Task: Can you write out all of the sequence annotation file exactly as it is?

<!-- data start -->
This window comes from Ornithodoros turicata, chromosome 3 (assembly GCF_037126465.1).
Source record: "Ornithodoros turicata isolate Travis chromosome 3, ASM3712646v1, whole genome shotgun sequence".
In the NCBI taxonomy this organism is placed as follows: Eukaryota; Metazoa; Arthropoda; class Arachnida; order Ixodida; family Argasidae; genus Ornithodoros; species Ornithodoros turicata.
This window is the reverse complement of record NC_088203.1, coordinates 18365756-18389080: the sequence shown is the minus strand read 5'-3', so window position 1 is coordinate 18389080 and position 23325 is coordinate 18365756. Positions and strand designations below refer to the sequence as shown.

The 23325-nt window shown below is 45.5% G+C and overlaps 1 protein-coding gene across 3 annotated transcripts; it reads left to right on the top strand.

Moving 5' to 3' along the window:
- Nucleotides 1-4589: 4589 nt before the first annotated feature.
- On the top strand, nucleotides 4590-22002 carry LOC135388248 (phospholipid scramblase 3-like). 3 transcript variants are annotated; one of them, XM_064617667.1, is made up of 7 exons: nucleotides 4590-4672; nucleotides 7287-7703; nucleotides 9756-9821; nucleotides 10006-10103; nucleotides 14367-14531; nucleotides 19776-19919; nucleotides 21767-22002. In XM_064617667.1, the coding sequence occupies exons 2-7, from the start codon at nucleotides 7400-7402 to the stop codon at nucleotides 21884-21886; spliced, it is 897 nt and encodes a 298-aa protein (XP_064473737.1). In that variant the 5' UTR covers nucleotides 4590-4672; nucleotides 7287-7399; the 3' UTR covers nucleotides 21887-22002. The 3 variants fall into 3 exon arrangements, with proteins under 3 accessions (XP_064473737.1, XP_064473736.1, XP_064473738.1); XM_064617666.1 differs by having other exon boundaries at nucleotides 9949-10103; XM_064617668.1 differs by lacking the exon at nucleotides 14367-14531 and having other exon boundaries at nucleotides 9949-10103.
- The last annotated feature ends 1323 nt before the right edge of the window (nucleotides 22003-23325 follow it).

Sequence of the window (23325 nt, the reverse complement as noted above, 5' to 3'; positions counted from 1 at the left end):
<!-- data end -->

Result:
This window comes from Ornithodoros turicata, chromosome 3 (assembly GCF_037126465.1).
Source record: "Ornithodoros turicata isolate Travis chromosome 3, ASM3712646v1, whole genome shotgun sequence".
In the NCBI taxonomy this organism is placed as follows: Eukaryota; Metazoa; Arthropoda; class Arachnida; order Ixodida; family Argasidae; genus Ornithodoros; species Ornithodoros turicata.
This window is the reverse complement of record NC_088203.1, coordinates 18365756-18389080: the sequence shown is the minus strand read 5'-3', so window position 1 is coordinate 18389080 and position 23325 is coordinate 18365756. Positions and strand designations below refer to the sequence as shown.

The 23325-nt window shown below is 45.5% G+C and overlaps 1 protein-coding gene across 3 annotated transcripts; it reads left to right on the top strand.

Moving 5' to 3' along the window:
- Nucleotides 1-4589: 4589 nt before the first annotated feature.
- On the top strand, nucleotides 4590-22002 carry LOC135388248 (phospholipid scramblase 3-like). 3 transcript variants are annotated; one of them, XM_064617667.1, is made up of 7 exons: nucleotides 4590-4672; nucleotides 7287-7703; nucleotides 9756-9821; nucleotides 10006-10103; nucleotides 14367-14531; nucleotides 19776-19919; nucleotides 21767-22002. In XM_064617667.1, the coding sequence occupies exons 2-7, from the start codon at nucleotides 7400-7402 to the stop codon at nucleotides 21884-21886; spliced, it is 897 nt and encodes a 298-aa protein (XP_064473737.1). In that variant the 5' UTR covers nucleotides 4590-4672; nucleotides 7287-7399; the 3' UTR covers nucleotides 21887-22002. The 3 variants fall into 3 exon arrangements, with proteins under 3 accessions (XP_064473737.1, XP_064473736.1, XP_064473738.1); XM_064617666.1 differs by having other exon boundaries at nucleotides 9949-10103; XM_064617668.1 differs by lacking the exon at nucleotides 14367-14531 and having other exon boundaries at nucleotides 9949-10103.
- The last annotated feature ends 1323 nt before the right edge of the window (nucleotides 22003-23325 follow it).

Sequence of the window (23325 nt, the reverse complement as noted above, 5' to 3'; positions counted from 1 at the left end):